O’Hara is not just focused on growing crops on the campus and farm. She is taking food exactly where it is most needed. The goal is to build an “Urban Food Hub” in each of the city’s eight wards, particularly the poorer ones. And with five already established, CAUSES is well on its way.

These food hubs include farms, hydroponics systems, and food preparation facilities. They are helping to train a new generation of agricultural entrepreneurs who can provide healthy food in a city where too many neighborhoods are food deserts. O’Hara notes that 88 percent of the 520 D.C. food retailers offer no fresh produce; in Ward 7—where overweight and obesity rates have now reached 72 percent—only three full-service grocery stores serve 71,000 residents.

UDC president Ronald Mason and his wife Belinda DeCuir Mason pose in front of CAUSES Food Truck. Photo (CC BY-SA): Leslie Malone.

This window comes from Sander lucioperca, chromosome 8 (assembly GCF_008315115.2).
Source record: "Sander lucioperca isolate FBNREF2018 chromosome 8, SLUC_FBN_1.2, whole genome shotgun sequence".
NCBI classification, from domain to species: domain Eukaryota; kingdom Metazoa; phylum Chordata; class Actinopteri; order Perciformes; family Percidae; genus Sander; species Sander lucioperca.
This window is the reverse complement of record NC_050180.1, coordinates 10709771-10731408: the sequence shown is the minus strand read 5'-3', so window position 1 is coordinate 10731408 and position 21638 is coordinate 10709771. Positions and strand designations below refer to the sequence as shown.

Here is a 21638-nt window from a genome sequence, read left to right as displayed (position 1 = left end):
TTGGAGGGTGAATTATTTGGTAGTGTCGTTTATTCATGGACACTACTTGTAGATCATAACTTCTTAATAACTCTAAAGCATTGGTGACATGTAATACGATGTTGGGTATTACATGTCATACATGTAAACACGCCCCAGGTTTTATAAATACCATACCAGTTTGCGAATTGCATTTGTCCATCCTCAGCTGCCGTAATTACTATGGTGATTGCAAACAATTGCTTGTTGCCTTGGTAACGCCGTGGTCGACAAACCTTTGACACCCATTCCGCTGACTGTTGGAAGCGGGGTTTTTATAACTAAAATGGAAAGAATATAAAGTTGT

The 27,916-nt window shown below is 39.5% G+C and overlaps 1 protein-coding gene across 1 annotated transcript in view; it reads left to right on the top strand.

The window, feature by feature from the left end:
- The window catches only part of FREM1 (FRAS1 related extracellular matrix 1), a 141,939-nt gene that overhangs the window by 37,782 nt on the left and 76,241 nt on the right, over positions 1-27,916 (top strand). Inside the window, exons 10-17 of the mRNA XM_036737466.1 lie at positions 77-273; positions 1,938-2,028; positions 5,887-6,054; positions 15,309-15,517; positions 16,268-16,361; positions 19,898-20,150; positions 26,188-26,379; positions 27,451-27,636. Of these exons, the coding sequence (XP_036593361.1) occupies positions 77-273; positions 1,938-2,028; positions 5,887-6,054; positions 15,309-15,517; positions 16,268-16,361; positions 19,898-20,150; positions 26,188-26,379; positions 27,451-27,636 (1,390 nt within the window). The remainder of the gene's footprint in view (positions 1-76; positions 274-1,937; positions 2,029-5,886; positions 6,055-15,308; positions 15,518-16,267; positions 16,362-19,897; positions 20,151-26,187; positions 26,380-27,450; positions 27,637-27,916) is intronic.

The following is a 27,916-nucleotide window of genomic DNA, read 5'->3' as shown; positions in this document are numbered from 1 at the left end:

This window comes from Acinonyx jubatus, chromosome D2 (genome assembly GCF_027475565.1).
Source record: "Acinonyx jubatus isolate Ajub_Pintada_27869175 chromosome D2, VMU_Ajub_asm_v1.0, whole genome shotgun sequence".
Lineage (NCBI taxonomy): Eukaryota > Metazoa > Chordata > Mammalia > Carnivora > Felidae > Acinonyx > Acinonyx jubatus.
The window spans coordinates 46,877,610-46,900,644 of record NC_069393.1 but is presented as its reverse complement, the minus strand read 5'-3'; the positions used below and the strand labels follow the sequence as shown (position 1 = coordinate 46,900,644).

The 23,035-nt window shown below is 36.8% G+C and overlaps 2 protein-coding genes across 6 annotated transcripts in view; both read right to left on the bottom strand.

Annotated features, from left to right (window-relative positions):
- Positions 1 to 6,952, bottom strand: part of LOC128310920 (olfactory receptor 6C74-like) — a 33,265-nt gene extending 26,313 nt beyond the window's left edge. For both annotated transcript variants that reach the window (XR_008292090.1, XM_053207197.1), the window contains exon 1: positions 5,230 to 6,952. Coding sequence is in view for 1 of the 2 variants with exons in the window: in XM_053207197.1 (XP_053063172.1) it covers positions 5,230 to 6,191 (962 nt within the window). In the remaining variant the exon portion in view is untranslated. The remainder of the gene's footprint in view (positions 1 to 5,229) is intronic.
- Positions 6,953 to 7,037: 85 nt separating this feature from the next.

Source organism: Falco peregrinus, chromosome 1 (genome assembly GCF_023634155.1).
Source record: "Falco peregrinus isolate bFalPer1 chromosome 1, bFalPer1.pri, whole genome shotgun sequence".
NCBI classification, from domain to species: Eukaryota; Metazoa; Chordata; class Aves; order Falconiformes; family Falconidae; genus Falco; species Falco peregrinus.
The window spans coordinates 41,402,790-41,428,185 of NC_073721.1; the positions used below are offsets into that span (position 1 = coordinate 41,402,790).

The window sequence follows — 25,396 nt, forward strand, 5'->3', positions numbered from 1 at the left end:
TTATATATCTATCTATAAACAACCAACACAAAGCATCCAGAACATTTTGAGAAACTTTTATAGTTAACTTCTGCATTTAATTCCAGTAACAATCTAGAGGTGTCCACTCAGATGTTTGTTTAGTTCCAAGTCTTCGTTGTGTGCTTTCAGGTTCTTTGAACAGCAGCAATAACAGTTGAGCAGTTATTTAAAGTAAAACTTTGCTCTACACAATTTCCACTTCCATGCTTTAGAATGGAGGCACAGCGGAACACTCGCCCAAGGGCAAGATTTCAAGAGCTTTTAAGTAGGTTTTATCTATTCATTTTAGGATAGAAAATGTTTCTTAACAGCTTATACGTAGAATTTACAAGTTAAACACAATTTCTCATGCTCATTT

By creating food hubs, CAUSES can take a leading role in providing new skills, jobs, and healthy sustainable food to the people who need them the most. One of its newest endeavors is a business-incubator kitchen. Here food-safety-certified D.C. residents can get access to a commercial kitchen, standardize their recipes, and create and market new food products—to stores, restaurants, and markets. “We’re not running food hubs as businesses, but as business incubators. Our goal is to spin off businesses,” explains O’Hara.

CAUSES has even set up a food truck, riding on the current craze for these mobile mini-restaurants in DC. But like all of UDC’s efforts, this too serves as an educational and training opportunity—“a classroom on wheels,” says O’Hara.